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Flyafrica.ie: Ireland to Africa by paramotor

Monday 23 January, 2017

Ireland to Africa

Oisín Creagh flew his paramotor from Ireland to Africa in August / September 2016, to raise awareness and funds for an African charity.

His expedition has earned him a nomination for an award with Ireland’s Outsider magazine – the winners will be announced on 2 February 2016.

The Irishman, who was dubbed ‘lawnmower man’ by Irish newspapers, planned and executed the 3,000km paramotor journey in order to try and raise €12,000 for the International development aid organisation, Gorta-Self Help Africa, whose mission is to help end hunger and poverty in rural Africa.

Oisín strapped into his paramotor and left Ireland on 24 August, making the 38km crossing of the Irish Sea to Scotland – the first of three open-water crossings – and going on to fly 300km in two flights on his first day. It was just over three weeks before he set foot in Africa, landing at Ceuta on the northeastern tip of Morocco on 19 September after crossing the Straits of Gibraltar.

Sadly, the permit to fly in Morocco that he had applied for arrived too late, hence the final destination of Ceuta, which is Spanish owned.

Oisín flew an Ozone Spyder 26, and Air Conception Nitro 200 motor. Because of the duration of the trip and the open-water crossings, there was a lot more than just a wing and motor to think about:

Both [the Spyder and Nitro 200] performed remarkably and not only was the light weight of the Nitro motor a huge advantage for such a trip, but I had also to appreciate the huge additional power over my normal 125cc motors.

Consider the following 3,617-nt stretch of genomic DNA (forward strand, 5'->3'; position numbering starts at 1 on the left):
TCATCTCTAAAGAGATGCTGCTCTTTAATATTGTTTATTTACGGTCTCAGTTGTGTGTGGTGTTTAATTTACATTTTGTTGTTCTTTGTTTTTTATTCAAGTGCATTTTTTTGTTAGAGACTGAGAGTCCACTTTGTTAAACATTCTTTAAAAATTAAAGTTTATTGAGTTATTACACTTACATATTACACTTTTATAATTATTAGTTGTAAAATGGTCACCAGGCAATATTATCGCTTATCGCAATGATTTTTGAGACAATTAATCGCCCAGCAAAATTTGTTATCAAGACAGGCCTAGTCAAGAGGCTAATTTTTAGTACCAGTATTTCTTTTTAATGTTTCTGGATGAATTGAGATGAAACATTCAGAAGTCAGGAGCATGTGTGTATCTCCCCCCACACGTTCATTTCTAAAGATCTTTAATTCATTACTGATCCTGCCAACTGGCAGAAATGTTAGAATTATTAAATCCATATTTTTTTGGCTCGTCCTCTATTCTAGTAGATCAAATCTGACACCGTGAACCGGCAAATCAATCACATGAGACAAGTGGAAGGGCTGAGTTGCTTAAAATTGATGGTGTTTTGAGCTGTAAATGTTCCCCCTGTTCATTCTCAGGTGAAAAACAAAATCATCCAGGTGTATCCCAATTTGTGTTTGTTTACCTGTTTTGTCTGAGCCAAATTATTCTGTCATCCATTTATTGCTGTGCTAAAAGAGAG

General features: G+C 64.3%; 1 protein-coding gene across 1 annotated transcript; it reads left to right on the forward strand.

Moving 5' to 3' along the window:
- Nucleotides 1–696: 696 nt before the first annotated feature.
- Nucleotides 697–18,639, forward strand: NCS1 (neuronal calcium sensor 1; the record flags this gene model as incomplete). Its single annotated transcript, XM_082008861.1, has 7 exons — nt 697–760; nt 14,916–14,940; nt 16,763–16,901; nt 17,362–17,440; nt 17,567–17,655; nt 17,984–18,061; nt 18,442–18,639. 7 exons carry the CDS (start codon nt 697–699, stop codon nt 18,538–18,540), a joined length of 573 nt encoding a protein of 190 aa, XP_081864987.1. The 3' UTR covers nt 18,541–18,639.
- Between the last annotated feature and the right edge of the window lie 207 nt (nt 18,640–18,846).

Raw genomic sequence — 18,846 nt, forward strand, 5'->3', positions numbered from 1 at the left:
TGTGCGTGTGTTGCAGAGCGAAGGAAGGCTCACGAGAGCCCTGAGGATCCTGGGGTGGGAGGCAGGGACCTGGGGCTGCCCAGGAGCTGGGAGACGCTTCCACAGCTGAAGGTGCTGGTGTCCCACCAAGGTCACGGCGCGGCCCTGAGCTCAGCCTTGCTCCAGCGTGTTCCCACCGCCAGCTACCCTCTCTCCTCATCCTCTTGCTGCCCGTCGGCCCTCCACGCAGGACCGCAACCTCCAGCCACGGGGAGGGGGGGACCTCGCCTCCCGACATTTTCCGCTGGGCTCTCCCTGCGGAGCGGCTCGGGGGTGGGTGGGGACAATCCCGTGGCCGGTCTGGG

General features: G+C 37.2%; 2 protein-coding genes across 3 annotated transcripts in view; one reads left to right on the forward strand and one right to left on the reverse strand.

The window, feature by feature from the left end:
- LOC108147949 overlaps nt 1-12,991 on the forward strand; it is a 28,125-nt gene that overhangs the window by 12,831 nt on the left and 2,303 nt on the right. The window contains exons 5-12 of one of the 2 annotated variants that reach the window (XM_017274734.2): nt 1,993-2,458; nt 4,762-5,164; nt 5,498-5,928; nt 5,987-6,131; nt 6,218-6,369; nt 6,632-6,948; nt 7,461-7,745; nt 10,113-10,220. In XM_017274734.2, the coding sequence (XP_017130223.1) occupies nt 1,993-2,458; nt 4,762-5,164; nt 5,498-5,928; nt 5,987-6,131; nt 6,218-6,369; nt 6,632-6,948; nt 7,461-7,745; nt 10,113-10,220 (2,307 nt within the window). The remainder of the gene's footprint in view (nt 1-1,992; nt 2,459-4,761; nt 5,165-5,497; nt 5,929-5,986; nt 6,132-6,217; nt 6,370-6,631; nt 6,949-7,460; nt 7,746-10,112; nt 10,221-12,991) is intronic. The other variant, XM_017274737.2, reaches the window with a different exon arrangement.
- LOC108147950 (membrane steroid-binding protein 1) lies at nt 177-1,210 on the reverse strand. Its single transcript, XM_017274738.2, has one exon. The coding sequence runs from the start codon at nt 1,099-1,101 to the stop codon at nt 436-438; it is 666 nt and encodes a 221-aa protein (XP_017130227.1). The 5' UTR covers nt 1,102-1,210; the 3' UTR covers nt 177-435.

There are some small things I would like to do with the motor, including changing the primer system, but all in all, I would not have flown the English Channel and the Straits of Gibraltar without boat support, unless I had huge confidence in the combination of this motor and the Ozone Spyder wing.

I flew in a commercial Immersion (dry) suit for all water crossings, with floatation device on the motor and also on me. I flew with airband radio and marine VHF (over water sections) on me personally, for use in the event of ending in water to contact boats/ coastguard. I had a SPOT epirb/plb tracking me throughout the rip and also carried smoke ‘flares’.

I conducted tests in the equipment and wearing the motor, in the test pool in the National Maritime College in Cork, and worked closely with Sacha Dench (Flight of the Swans) to compare notes and carry out extensive testing of safety equipment. I spent over 5 hours with the staff of the Maritime College, much of it in the pool or jumping in and out!

After bringing a large mapping Garmin GPS and Garmin Fenix, I navigated the whole trip on the iPhone in a ‘Lifeproof’ waterproof case with integrated back up battery. This combination was all that was needed and would allow the phone to survive a water landing as well. I used the very cheap and perfectly acceptable flyskyhy application, and alternated between this and Navionics marine charts on the iPhone for the water crossings (shipping lanes etc) . The Fenix tracked every flight, recording hours in flight, track, etc. Great combination.

The last essential item of equipment was the SENA bluetooth headset, which allowed me to communicate with John on ground through his headset, when in and close to field, and more importantly on this trip, allowed me to make perfect phone calls in flight through every flight. I even did three inflight live radio interviews to Irish National TV while in transit! I carried a SENA action camera as well, which allowed me to record voice onto video while in the air, all the way along the flight. When I needed distracting, I would use the built in FM Radio or connection to music on phone. It connected to the ICOM A6 with a bluetooth adopter as well. The noise suppression technology in this compact piece of kit is truly remarkable! I will never fly again without this kit.

The cost of the mission itself was entirely borne by Oisín, and all funds raised go to charity. Oisín had hoped his mission would raise €12,000. Visit flyafrica.ie for a link to the donation page.

You can find out more about Oisín’s mission, including extracts from television interviews, on Facebook.com/flyafrica.ie

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